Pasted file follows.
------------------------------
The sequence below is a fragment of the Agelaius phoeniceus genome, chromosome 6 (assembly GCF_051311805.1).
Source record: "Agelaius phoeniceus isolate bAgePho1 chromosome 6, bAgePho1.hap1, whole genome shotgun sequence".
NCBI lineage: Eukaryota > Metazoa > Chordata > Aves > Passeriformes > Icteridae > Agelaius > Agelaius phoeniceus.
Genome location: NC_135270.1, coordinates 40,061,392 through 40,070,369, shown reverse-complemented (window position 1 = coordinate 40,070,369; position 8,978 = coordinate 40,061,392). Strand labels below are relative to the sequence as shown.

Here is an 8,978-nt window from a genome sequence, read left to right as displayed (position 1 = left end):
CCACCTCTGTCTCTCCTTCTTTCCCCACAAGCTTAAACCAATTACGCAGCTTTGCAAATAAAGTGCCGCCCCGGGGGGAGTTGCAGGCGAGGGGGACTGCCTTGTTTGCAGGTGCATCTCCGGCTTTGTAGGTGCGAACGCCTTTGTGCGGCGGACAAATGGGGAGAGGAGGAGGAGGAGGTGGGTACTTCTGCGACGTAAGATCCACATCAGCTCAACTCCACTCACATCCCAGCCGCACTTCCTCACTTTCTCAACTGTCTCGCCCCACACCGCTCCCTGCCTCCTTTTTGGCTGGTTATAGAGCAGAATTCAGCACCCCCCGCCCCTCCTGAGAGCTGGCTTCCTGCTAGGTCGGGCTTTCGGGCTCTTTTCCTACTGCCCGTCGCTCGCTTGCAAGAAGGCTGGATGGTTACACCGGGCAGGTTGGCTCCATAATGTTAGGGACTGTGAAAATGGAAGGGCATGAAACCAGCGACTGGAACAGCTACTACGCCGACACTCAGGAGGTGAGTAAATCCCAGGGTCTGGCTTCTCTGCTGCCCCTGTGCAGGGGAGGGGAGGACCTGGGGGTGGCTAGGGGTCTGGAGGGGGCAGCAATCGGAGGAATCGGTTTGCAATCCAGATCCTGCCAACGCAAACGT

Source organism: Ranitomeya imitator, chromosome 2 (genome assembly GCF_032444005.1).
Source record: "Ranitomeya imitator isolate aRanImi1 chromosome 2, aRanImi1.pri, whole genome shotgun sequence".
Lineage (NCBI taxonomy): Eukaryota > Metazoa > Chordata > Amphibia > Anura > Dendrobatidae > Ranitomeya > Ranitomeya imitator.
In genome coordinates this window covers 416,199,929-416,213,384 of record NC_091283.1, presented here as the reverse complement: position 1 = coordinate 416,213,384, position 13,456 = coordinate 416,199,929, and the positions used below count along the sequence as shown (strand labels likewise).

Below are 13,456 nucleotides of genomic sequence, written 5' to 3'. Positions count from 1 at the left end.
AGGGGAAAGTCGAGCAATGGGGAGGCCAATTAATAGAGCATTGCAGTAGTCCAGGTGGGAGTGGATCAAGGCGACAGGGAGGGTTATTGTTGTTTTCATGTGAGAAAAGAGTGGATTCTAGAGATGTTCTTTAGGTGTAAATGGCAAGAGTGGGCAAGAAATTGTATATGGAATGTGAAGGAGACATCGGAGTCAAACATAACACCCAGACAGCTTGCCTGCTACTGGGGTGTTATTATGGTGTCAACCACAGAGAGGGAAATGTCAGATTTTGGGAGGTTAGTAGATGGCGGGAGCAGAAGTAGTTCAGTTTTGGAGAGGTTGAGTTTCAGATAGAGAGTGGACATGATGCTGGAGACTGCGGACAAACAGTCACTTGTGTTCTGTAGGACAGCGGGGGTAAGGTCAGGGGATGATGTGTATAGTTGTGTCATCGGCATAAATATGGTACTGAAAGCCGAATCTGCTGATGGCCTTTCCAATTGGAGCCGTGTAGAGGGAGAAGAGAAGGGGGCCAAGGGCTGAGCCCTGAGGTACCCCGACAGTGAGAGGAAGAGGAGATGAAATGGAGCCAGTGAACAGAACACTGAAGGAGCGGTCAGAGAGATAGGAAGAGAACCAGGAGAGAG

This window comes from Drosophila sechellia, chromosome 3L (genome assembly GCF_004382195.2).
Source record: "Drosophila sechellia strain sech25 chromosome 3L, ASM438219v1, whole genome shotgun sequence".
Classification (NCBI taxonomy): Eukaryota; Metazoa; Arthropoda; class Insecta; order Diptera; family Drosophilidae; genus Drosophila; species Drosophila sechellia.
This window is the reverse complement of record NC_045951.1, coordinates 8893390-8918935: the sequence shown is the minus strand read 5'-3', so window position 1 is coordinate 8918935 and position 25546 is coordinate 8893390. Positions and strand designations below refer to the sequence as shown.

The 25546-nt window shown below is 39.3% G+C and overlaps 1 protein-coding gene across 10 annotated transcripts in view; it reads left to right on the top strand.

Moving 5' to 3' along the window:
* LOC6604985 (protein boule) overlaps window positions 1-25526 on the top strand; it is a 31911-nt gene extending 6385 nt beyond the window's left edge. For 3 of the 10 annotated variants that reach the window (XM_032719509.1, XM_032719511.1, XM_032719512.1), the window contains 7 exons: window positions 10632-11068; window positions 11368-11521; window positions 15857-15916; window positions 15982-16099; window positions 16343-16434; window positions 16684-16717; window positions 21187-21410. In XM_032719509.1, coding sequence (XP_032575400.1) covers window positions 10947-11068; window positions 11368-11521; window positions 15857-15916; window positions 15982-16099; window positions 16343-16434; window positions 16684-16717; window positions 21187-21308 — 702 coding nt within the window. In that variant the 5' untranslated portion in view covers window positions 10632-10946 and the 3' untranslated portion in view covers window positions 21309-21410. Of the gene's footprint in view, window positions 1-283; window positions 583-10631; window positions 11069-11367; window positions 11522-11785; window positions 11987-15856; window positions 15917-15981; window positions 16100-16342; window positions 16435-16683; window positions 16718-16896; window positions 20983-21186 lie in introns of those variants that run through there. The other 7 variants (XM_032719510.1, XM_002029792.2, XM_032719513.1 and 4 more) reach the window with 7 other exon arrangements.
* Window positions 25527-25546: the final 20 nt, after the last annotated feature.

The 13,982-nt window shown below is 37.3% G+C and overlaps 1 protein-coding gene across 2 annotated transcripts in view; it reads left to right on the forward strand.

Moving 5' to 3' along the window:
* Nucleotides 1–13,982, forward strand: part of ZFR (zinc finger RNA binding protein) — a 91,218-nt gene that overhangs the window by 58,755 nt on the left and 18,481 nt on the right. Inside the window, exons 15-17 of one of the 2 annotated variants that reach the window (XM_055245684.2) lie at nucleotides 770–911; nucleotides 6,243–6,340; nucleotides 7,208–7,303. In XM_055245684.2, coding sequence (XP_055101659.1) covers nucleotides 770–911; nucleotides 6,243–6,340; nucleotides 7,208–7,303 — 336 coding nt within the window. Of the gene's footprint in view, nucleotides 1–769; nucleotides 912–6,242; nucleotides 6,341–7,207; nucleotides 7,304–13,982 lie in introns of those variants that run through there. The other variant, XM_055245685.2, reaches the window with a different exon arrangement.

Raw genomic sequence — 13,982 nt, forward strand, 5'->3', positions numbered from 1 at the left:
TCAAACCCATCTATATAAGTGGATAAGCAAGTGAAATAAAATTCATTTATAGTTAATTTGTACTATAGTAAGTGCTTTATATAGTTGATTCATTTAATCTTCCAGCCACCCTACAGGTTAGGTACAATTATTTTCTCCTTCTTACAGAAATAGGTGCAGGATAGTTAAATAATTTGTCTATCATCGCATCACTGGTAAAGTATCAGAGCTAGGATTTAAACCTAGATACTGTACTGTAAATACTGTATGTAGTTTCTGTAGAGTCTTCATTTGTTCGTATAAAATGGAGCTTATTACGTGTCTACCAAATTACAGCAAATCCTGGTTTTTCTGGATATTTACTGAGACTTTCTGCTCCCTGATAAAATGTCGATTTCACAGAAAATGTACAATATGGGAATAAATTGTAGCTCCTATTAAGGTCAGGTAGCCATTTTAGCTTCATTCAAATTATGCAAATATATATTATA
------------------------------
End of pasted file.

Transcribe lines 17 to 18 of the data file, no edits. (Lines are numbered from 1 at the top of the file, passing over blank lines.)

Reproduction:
The 25546-nt window shown below is 39.3% G+C and overlaps 1 protein-coding gene across 10 annotated transcripts in view; it reads left to right on the top strand.

Moving 5' to 3' along the window: